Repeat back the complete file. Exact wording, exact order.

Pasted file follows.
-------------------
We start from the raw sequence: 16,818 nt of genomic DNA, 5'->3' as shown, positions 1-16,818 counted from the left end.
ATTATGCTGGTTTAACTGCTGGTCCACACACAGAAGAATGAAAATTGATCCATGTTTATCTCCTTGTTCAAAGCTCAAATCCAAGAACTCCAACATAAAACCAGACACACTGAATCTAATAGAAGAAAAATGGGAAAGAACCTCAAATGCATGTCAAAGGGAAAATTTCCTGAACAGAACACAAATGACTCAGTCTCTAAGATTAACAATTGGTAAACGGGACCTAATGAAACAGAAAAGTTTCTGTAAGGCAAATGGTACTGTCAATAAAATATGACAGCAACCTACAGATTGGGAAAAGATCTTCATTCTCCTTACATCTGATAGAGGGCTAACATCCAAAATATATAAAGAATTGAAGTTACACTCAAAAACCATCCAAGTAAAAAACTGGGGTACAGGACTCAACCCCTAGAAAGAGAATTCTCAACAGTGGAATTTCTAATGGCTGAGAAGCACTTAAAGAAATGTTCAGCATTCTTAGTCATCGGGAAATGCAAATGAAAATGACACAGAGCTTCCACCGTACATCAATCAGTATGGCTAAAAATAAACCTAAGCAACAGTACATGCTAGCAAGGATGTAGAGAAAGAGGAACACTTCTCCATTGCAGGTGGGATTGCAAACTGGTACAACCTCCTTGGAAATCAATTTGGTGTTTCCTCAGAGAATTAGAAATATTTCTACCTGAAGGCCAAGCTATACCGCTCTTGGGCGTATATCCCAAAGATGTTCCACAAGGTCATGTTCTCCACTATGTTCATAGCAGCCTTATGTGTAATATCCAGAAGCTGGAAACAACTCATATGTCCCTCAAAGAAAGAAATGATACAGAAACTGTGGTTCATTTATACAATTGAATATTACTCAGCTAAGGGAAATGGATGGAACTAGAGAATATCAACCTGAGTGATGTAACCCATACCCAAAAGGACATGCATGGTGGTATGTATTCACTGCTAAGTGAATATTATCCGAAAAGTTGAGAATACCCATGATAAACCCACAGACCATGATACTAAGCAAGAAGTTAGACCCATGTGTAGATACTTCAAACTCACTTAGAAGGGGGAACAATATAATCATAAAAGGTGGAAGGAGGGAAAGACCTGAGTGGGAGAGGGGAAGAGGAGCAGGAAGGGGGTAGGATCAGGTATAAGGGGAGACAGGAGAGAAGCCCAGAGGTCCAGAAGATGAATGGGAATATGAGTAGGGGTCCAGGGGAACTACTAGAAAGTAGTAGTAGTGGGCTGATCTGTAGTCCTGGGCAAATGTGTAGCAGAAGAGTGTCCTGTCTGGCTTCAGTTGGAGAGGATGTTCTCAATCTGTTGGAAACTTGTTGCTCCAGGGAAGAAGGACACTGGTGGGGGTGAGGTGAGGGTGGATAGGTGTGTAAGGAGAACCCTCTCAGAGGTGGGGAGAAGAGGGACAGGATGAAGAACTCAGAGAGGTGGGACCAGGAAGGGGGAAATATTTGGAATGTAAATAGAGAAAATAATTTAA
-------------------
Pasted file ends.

We start from the raw sequence: 16,818 nt of genomic DNA, 5'->3' as shown, positions 1-16,818 counted from the left end.
ATTATGCTGGTTTAACTGCTGGTCCACACACAGAAGAATGAAAATTGATCCATGTTTATCTCCTTGTTCAAAGCTCAAATCCAAGAACTCCAACATAAAACCAGACACACTGAATCTAATAGAAGAAAAATGGGAAAGAACCTCAAATGCATGTCAAAGGGAAAATTTCCTGAACAGAACACAAATGACTCAGTCTCTAAGATTAACAATTGGTAAACGGGACCTAATGAAACAGAAAAGTTTCTGTAAGGCAAATGGTACTGTCAATAAAATATGACAGCAACCTACAGATTGGGAAAAGATCTTCATTCTCCTTACATCTGATAGAGGGCTAACATCCAAAATATATAAAGAATTGAAGTTACACTCAAAAACCATCCAAGTAAAAAACTGGGGTACAGGACTCAACCCCTAGAAAGAGAATTCTCAACAGTGGAATTTCTAATGGCTGAGAAGCACTTAAAGAAATGTTCAGCATTCTTAGTCATCGGGAAATGCAAATGAAAATGACACAGAGCTTCCACCGTACATCAATCAGTATGGCTAAAAATAAACCTAAGCAACAGTACATGCTAGCAAGGATGTAGAGAAAGAGGAACACTTCTCCATTGCAGGTGGGATTGCAAACTGGTACAACCTCCTTGGAAATCAATTTGGTGTTTCCTCAGAGAATTAGAAATATTTCTACCTGAAGGCCAAGCTATACCGCTCTTGGGCGTATATCCCAAAGATGTTCCACAAGGTCATGTTCTCCACTATGTTCATAGCAGCCTTATGTGTAATATCCAGAAGCTGGAAACAACTCATATGTCCCTCAAAGAAAGAAATGATACAGAAACTGTGGTTCATTTATACAATTGAATATTACTCAGCTAAGGGAAATGGATGGAACTAGAGAATATCAACCTGAGTGATGTAACCCATACCCAAAAGGACATGCATGGTGGTATGTATTCACTGCTAAGTGAATATTATCCGAAAAGTTGAGAATACCCATGATAAACCCACAGACCATGATACTAAGCAAGAAGTTAGACCCATGTGTAGATACTTCAAACTCACTTAGAAGGGGGAACAATATAATCATAAAAGGTGGAAGGAGGGAAAGACCTGAGTGGGAGAGGGGAAGAGGAGCAGGAAGGGGGTAGGATCAGGTATAAGGGGAGACAGGAGAGAAGCCCAGAGGTCCAGAAGATGAATGGGAATATGAGTAGGGGTCCAGGGGAACTACTAGAAAGTAGTAGTAGTGGGCTGATCTGTAGTCCTGGGCAAATGTGTAGCAGAAGAGTGTCCTGTCTGGCTTCAGTTGGAGAGGATGTTCTCAATCTGTTGGAAACTTGTTGCTCCAGGGAAGAAGGACACTGGTGGGGGTGAGGTGAGGGTGGATAGGTGTGTAAGGAGAACCCTCTCAGAGGTGGGGAGAAGAGGGACAGGATGAAGAACTCAGAGAGGTGGGACCAGGAAGGGGGAAATATTTGGAATGTAAATAGAGAAAATAATTTAA